US charges seven Chinese nationals in alleged plot to bring fugitive back to China | CNN
The United States has charged seven Chinese nationals over an alleged long-running plot to intimidate a US resident into returning to China to face criminal charges.
The case is related to the ruling Chinese Communist Party’s Operation Fox Hunt, an international anti-corruption campaign targeting Chinese fugitives. The Chinese government launched Operation Fox Hunt in 2014 to target wealthy citizens accused of corruption, who had fled the country with large amounts of money.
The US Department of Justice said the Chinese government had taken such law enforcement actions on US soil “in a unilateral manner without approval of, or coordination with, the US government.”
On Thursday, the Justice Department said the charges against the seven defendants included conspiring “to act in the US as illegal agents of the People’s Republic of China.”
Two people have been arrested and detained, while the remaining five defendants are at large. If convicted of acting as agents of China, the defendants face a maximum sentence of 10 years in prison.
According to an indictment unsealed Thursday in federal court in Brooklyn, Chinese officials and their assets threatened the targets and their families, including family members still residing in China, with harm, including incarceration, to coerce their repatriation to China. Authorities claim the defendants conducted surveillance of a US resident in New York and “engaged in a campaign to harass” him to return to China.
In a statement, US Attorney Breon Peace said, “The United States will firmly counter such outrageous violations of national sovereignty and prosecute individuals who act as illegal agents of foreign states.”
The Chinese Embassy in Washington did not immediately respond to a request for comment Thursday.
The Justice Department alleges that beginning around 2002, the Chinese government targeted a citizen residing in the eastern district of New York identified only as John Doe-1.
On or about May 16, 2002, the Chinese government caused Interpol to issue a “red notice” for John Doe-1 – a worldwide request advising member states of a wanted fugitive, with information about their identity and alleged criminal conduct, according to the indictment.
The red notice issued for John Doe-1 claimed he embezzled 2 million Chinese yuan (about $276,000) of public funds while working as the general manager of a state-owned corporation in China. The indictment said the allegation carried a maximum possible penalty of life imprisonment in China.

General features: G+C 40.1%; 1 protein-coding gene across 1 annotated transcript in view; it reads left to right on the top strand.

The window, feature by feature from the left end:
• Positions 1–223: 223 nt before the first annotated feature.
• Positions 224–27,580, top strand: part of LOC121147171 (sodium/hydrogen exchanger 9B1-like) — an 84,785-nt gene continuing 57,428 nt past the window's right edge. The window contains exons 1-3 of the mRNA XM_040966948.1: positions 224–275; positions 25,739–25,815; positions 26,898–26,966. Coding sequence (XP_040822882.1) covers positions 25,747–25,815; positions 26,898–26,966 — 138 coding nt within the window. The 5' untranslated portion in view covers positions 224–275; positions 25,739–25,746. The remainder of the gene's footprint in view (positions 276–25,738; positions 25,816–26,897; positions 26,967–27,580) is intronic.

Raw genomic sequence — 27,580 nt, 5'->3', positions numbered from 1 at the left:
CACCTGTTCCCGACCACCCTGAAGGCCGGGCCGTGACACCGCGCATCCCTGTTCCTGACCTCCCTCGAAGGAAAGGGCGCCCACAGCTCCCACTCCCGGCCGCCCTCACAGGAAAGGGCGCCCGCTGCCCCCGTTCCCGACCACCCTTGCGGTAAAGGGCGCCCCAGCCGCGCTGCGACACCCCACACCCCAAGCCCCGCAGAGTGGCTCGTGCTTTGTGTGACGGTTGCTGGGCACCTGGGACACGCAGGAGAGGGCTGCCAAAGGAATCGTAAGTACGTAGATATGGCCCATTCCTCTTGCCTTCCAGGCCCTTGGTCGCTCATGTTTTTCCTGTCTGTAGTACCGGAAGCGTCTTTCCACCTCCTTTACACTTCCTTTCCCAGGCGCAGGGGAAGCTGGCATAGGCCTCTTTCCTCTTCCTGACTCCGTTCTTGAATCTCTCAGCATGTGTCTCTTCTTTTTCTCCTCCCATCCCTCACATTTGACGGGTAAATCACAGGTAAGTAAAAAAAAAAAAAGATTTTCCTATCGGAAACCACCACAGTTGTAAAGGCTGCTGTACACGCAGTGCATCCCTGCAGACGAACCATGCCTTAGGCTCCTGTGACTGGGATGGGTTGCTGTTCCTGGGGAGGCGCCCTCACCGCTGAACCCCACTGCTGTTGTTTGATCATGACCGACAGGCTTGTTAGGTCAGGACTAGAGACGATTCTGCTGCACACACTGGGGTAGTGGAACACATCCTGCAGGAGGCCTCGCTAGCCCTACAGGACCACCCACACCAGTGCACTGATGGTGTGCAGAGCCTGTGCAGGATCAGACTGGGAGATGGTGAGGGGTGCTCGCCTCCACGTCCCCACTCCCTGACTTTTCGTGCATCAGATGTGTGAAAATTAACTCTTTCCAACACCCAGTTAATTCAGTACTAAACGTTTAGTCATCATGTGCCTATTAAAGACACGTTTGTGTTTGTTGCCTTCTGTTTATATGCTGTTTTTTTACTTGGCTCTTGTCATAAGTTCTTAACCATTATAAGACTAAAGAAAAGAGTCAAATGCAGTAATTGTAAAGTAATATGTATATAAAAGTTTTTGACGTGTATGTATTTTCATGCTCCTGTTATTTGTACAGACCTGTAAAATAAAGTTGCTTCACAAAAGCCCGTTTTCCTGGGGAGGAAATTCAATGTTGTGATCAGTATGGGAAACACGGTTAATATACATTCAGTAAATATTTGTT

The indictment alleges that in 2017, the defendants and various co-conspirators forced a family member of John Doe-1 to travel from China to the United States to meet with his son. The family member from China allegedly conveyed threats from the Chinese government to John Doe-1’s son that were intended to coerce him back to China.
The indictment said defendants wrote letters warning that “coming back and turning yourself in is the only way out” and threatened that “avoidance and wishful thinking will only result in severe legal punishments.”
It also said China “harassed” John Doe-1 and his son through the filing of a civil lawsuit in a New York court in 2019, which alleged John Doe-1 had stolen funds from his former Chinese employer. The Justice Department said the defendants told the targets the lawsuit would be withdrawn if John Doe-1 returned to China.
The indictment claims the lead defendant transmitted threats on behalf of the Chinese government to John Doe-1 through his son – including the threat that if John Doe-1 did not return, the Chinese government would target his relatives in China, “keep pestering you, [and] make your daily life uncomfortable.”
“They will definitely find new ways to bother you” and “it is definitely true that all of your relatives will be involved,” the defendant once said, according to the indictment.
The lead defendant allegedly met with John Doe-1’s son in January 2020 and offered to pay the money he apparently owed the Chinese government “to help settle the matter,” if John Doe-1 agreed to return to China. The defendant claimed that if this took place, John Doe-1 would not be detained in China.
One of the defendants allegedly met with John Doe-1’s son in September this year and pressed for John Doe-1 to agree to return to China ahead of the Chinese Communist Party National Congress, a week-long meeting of political elites in Beijing that began on Sunday. As part of that agreement, the defendant is alleged to have sought a written confession from John Doe-1, for submission to the Chinese government.
“The victims in this case sought to flee an authoritarian government, leaving behind their lives and family, for a better life here. That same government sent agents to the United States to harass, threaten, and forcibly return them to the People’s Republic of China,” said FBI Assistant Director-in-Charge Michael J. Driscoll in a Justice Department statement.
“The actions we allege are illegal, and the FBI will not allow adversaries to break laws designed to protect our nation and our freedom.”